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Turner: Should CPMA remit include competition policy?

FSA chairman Adair Turner (pictured) has questioned whether the planned Consumer Protection and Markets Authority should consider competition issues as part of its remit.

Speaking at the 2010 British Bankers’ Association conference in London today, Turner said the FSA must have regard to facilitating competition amongst firms, but not whether consumers would benefit from more intense competition.

He said: “Currently the FSA is required to ‘have regard’ to facilitating competition between authorised firms, encouraging innovation and not unnecessarily limiting competition in the market.

“We are not encouraged by our regulatory framework to consider whether consumer protection interests would be best served not by more regulation or more consumer education, but by more intense competition.

“But now that we are establishing a dedicated consumer protection authority, it is an opportunity to think through which tools are most effective.”

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Comments

There are 5 comments at the moment, we would love to hear your opinion too.

  1. Michael Fallas 13th July 2010 at 5:00 pm

    I agree

    we must not have barriers to competition

  2. Dear Adair

    Did you really need to ask the question? Or was it in fact a statement?

    If it was indeed a statement the regulatory train is heading for the buffers so perhaps now is the time to apply the brakes?

  3. why not nationalise us now and be done with it.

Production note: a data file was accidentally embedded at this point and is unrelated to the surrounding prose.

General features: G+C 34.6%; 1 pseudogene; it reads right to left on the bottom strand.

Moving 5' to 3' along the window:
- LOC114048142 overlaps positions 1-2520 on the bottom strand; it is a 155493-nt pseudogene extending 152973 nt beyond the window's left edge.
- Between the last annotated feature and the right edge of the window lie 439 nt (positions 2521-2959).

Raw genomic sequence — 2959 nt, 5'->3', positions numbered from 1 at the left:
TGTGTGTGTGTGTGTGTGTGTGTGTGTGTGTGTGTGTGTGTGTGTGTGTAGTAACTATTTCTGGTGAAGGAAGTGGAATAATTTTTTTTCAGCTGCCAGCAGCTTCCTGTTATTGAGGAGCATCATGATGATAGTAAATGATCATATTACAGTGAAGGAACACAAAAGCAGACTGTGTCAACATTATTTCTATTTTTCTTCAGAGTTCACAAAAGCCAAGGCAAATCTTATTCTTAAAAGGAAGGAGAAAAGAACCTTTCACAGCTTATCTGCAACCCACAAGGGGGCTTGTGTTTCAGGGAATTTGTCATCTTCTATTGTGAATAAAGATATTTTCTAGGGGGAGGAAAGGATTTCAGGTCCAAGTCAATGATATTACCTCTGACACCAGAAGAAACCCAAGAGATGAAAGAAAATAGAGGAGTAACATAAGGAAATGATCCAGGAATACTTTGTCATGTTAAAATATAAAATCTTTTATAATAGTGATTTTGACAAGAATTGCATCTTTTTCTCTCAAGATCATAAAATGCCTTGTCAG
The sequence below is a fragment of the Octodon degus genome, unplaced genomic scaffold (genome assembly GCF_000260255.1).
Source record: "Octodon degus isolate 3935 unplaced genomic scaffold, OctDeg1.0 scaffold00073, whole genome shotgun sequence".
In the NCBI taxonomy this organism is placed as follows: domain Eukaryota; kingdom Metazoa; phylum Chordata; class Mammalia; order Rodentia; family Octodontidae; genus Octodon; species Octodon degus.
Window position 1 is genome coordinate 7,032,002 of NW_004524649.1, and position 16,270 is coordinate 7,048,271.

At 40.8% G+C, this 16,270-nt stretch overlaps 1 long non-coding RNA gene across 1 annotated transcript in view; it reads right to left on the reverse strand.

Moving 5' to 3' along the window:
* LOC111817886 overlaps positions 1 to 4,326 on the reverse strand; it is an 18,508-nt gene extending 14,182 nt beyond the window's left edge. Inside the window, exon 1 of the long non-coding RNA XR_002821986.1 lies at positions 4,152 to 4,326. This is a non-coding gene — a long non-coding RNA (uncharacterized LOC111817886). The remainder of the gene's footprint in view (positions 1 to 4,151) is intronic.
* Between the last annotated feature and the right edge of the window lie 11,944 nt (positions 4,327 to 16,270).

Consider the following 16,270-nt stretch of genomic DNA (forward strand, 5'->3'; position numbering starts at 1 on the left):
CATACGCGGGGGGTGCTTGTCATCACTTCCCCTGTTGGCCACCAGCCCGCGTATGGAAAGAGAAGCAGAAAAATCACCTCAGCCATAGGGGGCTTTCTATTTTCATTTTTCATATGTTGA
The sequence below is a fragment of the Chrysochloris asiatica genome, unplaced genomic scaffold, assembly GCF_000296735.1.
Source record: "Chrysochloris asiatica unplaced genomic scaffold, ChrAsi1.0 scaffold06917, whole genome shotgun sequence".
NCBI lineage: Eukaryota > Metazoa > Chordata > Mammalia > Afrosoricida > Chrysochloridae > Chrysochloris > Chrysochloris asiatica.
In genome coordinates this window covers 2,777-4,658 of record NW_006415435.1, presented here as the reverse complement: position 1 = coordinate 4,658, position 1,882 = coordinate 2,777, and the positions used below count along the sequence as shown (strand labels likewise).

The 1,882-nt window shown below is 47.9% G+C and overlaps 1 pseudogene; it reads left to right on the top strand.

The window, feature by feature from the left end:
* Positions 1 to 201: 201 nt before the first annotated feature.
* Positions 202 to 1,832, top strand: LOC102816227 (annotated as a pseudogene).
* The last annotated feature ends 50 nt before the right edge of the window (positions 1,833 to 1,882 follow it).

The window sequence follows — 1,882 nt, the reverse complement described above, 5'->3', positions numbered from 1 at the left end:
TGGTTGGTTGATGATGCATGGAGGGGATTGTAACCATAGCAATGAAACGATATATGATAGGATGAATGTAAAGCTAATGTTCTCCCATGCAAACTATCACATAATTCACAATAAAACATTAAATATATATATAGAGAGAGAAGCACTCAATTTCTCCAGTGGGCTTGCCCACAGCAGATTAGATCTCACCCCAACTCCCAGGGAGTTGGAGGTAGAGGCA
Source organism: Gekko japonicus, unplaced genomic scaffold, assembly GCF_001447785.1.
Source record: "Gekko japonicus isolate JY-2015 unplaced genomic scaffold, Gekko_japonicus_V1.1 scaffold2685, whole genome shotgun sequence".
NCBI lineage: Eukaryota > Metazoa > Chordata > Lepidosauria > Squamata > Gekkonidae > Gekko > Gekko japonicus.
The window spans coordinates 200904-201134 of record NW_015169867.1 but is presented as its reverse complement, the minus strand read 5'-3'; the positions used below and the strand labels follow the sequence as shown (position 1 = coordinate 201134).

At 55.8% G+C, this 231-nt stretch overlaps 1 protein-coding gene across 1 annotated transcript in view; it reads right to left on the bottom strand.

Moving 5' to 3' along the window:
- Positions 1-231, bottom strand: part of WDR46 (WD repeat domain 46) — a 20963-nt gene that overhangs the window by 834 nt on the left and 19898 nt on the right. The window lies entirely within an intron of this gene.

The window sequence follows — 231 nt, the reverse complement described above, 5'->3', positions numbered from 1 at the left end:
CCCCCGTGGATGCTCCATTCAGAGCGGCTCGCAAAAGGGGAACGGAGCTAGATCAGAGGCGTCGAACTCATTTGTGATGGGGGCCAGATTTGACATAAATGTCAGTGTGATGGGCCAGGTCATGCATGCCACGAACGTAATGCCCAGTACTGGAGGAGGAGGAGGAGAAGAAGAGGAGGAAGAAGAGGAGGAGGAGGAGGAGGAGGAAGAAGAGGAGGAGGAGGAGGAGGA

That is the intention is it not mr turner?
    Nationalisation through regulation.
    The government reaps the benefit we pay the bill.

  4. Whitehall people get very obsessed with “competition” but tend to ignore the obvious – price.

    Nearly all the problems with financial products have been down to one of 2 things – the risk wasn’t explained properly or the price was too high.

    Payment Protection Insurance would have been OK if commission levels were at a typical GI level of 20% not 80% and firms weren’t getting extra profit by adding single premiums to loans.

    Pension switching is fine when no rights are lost and it doesn’t reduce the fund. Switching investments is only churning when the cost is too high.

    And most of all, would there be any need for the RDR if commission was capped at a sensible level?

    Meanwhile “competition” regulators like the OFT and OFGEM are pretty toothless.

    But Whitehall is miles away from the real world so “sensible” doesn’t exist there.

  5. Oh dear … it’s been how long since this was announced and already they are just a “dedicated Consumer Protection body” … whatever happened to the Marketing bit??
    Or perhaps that’s a different press release …

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